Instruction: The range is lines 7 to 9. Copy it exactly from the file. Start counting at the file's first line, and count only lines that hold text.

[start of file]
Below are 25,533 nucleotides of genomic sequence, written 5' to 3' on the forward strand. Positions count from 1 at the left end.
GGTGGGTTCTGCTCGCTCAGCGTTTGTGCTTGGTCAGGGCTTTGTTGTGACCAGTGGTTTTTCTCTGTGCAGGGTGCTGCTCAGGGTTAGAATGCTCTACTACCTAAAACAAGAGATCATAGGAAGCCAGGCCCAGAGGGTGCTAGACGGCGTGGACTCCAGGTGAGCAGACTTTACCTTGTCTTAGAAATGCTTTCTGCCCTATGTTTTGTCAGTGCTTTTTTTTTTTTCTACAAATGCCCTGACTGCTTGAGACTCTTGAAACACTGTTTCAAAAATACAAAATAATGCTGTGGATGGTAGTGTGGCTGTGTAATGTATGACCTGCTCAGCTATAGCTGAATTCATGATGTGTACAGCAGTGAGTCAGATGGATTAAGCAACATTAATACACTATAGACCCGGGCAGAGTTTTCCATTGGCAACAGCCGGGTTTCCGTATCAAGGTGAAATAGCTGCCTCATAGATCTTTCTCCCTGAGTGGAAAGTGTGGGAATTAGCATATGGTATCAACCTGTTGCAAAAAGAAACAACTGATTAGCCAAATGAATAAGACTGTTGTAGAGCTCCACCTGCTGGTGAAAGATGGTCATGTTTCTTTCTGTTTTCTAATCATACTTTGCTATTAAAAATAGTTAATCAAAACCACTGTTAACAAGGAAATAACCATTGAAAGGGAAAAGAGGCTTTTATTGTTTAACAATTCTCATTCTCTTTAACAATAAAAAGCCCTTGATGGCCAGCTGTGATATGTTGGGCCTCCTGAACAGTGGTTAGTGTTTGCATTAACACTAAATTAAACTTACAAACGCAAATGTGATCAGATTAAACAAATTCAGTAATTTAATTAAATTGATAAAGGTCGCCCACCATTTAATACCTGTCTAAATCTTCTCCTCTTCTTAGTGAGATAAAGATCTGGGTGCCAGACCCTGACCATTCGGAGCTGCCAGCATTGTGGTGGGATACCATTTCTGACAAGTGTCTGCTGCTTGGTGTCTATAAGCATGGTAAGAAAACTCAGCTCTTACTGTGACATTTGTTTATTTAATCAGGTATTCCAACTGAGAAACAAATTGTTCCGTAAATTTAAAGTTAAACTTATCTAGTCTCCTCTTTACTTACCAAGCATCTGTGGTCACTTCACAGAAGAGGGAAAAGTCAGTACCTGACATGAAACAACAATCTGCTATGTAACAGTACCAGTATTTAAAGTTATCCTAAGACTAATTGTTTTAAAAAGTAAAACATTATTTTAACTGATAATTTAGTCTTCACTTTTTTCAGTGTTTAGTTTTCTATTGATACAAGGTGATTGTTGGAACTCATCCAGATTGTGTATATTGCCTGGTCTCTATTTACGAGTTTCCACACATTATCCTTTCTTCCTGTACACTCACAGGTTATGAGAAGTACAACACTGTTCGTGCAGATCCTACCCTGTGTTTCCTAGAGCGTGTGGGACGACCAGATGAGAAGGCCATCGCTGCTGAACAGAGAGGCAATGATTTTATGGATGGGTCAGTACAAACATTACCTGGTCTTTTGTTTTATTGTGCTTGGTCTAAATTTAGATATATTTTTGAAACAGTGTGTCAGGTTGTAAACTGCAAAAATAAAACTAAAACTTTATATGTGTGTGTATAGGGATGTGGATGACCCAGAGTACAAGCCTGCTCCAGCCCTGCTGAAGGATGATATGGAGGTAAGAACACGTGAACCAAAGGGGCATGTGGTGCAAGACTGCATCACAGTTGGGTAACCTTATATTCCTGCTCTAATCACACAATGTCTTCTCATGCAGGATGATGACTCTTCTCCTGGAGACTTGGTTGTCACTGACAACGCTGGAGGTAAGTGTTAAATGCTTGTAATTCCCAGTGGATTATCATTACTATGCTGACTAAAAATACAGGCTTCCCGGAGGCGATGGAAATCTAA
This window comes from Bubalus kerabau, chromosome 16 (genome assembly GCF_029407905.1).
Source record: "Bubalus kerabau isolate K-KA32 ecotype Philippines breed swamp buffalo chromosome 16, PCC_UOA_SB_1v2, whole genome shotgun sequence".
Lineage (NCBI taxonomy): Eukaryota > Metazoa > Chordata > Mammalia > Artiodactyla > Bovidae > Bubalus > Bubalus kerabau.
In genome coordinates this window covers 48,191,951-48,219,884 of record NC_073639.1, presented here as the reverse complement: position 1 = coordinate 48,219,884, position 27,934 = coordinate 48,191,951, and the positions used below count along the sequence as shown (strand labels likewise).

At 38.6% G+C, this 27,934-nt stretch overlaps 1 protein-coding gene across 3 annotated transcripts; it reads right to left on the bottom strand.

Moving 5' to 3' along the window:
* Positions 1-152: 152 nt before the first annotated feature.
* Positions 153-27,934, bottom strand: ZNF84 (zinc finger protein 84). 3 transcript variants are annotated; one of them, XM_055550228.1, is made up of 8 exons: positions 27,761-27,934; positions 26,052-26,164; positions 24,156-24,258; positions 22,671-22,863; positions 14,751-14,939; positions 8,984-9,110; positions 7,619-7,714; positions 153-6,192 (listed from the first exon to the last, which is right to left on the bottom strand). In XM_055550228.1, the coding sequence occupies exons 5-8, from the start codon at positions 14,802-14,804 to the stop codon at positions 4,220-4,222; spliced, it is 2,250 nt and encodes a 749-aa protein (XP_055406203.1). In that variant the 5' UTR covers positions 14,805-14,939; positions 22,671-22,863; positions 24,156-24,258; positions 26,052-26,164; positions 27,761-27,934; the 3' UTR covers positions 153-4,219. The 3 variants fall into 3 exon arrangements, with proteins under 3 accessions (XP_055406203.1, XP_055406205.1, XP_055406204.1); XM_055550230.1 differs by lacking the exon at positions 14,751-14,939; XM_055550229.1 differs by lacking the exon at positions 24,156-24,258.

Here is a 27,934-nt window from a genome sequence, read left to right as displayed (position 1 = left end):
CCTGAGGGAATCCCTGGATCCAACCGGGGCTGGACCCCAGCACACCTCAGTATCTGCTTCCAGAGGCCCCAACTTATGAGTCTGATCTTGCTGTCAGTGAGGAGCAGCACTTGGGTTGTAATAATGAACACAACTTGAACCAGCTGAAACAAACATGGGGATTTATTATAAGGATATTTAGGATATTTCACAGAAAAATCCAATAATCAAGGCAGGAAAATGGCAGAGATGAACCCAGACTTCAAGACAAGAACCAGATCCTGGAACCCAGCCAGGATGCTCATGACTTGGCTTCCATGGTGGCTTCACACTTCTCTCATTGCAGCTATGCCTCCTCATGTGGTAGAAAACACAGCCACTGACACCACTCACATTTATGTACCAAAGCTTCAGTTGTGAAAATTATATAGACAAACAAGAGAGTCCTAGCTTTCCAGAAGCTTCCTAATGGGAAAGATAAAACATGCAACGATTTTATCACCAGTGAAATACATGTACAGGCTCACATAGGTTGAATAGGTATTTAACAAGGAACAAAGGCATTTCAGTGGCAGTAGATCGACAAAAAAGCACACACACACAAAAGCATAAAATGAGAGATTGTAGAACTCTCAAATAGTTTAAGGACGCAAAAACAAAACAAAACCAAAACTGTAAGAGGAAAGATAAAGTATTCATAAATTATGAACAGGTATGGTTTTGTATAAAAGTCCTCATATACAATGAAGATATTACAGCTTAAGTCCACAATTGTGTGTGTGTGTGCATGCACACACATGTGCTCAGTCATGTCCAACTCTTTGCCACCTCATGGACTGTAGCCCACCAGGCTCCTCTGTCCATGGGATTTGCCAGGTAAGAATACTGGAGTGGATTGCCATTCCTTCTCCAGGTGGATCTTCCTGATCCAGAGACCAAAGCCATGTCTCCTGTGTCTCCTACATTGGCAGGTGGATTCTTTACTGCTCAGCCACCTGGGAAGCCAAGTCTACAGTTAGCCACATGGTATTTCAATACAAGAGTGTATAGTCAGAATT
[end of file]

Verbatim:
At 38.6% G+C, this 27,934-nt stretch overlaps 1 protein-coding gene across 3 annotated transcripts; it reads right to left on the bottom strand.

Moving 5' to 3' along the window:
* Positions 1-152: 152 nt before the first annotated feature.